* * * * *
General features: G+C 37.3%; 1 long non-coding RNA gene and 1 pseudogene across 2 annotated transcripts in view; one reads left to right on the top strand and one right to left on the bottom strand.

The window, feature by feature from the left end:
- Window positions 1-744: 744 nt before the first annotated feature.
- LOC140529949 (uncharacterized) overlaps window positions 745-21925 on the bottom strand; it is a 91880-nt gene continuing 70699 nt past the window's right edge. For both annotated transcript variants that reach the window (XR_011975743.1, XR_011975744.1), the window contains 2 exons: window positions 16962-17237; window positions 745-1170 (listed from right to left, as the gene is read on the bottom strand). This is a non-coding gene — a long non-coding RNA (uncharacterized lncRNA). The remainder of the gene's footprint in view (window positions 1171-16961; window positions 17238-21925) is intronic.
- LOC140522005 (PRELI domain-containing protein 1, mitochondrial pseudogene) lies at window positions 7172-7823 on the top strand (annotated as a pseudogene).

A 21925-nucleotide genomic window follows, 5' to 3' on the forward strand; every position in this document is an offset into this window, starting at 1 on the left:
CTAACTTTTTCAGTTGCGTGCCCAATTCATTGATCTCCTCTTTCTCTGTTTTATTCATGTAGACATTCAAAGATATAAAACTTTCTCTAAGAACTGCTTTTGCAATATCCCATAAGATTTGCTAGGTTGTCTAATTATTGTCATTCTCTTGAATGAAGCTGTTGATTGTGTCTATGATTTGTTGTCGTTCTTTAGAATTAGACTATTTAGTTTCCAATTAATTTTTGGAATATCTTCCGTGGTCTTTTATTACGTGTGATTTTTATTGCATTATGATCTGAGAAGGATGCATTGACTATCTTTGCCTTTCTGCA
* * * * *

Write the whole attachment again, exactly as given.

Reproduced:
General features: G+C 37.3%; 1 long non-coding RNA gene and 1 pseudogene across 2 annotated transcripts in view; one reads left to right on the top strand and one right to left on the bottom strand.

The window, feature by feature from the left end:
- Window positions 1-744: 744 nt before the first annotated feature.
- LOC140529949 (uncharacterized) overlaps window positions 745-21925 on the bottom strand; it is a 91880-nt gene continuing 70699 nt past the window's right edge. For both annotated transcript variants that reach the window (XR_011975743.1, XR_011975744.1), the window contains 2 exons: window positions 16962-17237; window positions 745-1170 (listed from right to left, as the gene is read on the bottom strand). This is a non-coding gene — a long non-coding RNA (uncharacterized lncRNA). The remainder of the gene's footprint in view (window positions 1171-16961; window positions 17238-21925) is intronic.
- LOC140522005 (PRELI domain-containing protein 1, mitochondrial pseudogene) lies at window positions 7172-7823 on the top strand (annotated as a pseudogene).

A 21925-nucleotide genomic window follows, 5' to 3' on the forward strand; every position in this document is an offset into this window, starting at 1 on the left:
CTAACTTTTTCAGTTGCGTGCCCAATTCATTGATCTCCTCTTTCTCTGTTTTATTCATGTAGACATTCAAAGATATAAAACTTTCTCTAAGAACTGCTTTTGCAATATCCCATAAGATTTGCTAGGTTGTCTAATTATTGTCATTCTCTTGAATGAAGCTGTTGATTGTGTCTATGATTTGTTGTCGTTCTTTAGAATTAGACTATTTAGTTTCCAATTAATTTTTGGAATATCTTCCGTGGTCTTTTATTACGTGTGATTTTTATTGCATTATGATCTGAGAAGGATGCATTGACTATCTTTGCCTTTCTGCA